Review Earlier this year we took a look at SSD caching, an alternative way of getting some SSD performance added to a system without too much strain put on the finances. So how about a gander at the other end of the spectrum – huge capacity and performance and a total disregard for the budget
Enter the KingSpec Multicore MC1S81M2T, a 2TB PCI-Express SSD costing a mere three-and-a-half grand.
KingSpec Multicore MC1S81M2T 2TB PCI-E SSD
KingSpec may be a new name to a lot of people, but it has been producing flash-based drives since 2005. It is only recently that its products been available to buy in the UK, though.
Available by special order only from UK distributors Quiet PC, the MC1S81M2T is KingSpec’s current flagship from the PCI-E SSD range – which also includes 1TB and 500GB versions for a good deal less.
This SSD is a monster of a card with eight of the company's 240GB mSATA drives (each drive using 25nm MLC NAND) bolted on to a PCB and then built into a RAID 0 array to deliver its 2TB capacity.
Each of the drives features a dedicated LSI SandForce SF2281 controller and the whole shooting match is controlled by a LSI SAS2008 SAS controller (6Gbps SAS/SATA, 8x PCI-E interface).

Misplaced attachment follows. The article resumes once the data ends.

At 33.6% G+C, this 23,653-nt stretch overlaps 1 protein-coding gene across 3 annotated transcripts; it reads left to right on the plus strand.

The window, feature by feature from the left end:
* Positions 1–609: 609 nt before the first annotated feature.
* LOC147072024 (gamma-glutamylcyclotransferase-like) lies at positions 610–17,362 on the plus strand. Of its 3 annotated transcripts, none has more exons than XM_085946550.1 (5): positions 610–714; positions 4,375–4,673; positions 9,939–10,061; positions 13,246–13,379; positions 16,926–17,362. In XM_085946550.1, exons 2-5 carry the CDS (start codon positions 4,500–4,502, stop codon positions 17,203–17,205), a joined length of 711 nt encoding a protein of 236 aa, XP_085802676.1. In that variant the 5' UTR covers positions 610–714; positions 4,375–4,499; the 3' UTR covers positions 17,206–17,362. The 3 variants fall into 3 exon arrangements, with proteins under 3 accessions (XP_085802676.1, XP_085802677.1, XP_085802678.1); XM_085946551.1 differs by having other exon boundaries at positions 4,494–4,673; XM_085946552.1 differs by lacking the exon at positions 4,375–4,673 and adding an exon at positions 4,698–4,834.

So, to recap, that’s eight LSI SandForce controllers feeding a SAS controller going through an 8x PCI-E slot on the motherboard, all of which gives the MC1S81M2T some pretty astonishing headline speeds.
Ignoring for a moment the quoted sustained read speed of 4GB/s, which is the theoretical read speed, the actual read speed achieved in tests is still pretty mind-blowing: a whopping 2.59GB/s (yes that’s GB/s not MB/s) reads and 2.36GB/s writes.
So why go down the PCI-Express bus route? Well, the figures speak for themselves. And yet for really large capacity coupled with high speed transfer rates, good old SATA interface doesn’t quite cut the mustard anymore.
Hence, the attention turns to some other form of interface, namely the PCI-Express bus of the motherboard. The current crop of PCI-E based drives are an indication of where the future lies for the performance SSD. While the 6Gbit/s SATA interface – once the godsend for the performance SSD – is now its Achilles heel, as even mainstream drives can now almost flood the interface.
The next generation of drives will almost certainly be based around SATA-Express. The specification is currently undergoing the SATA-IO (The Serial ATA International Organization) ratification process, with drives hopefully appearing in late 2013 early 2014.
Using the PCI-E bus will allow drive interface speeds of up to 1GB/s per lane as opposed to the 0.6GB/s of the current SATA interface. Eventually the technology should see storage devices with up to 16Gb/s interfaces.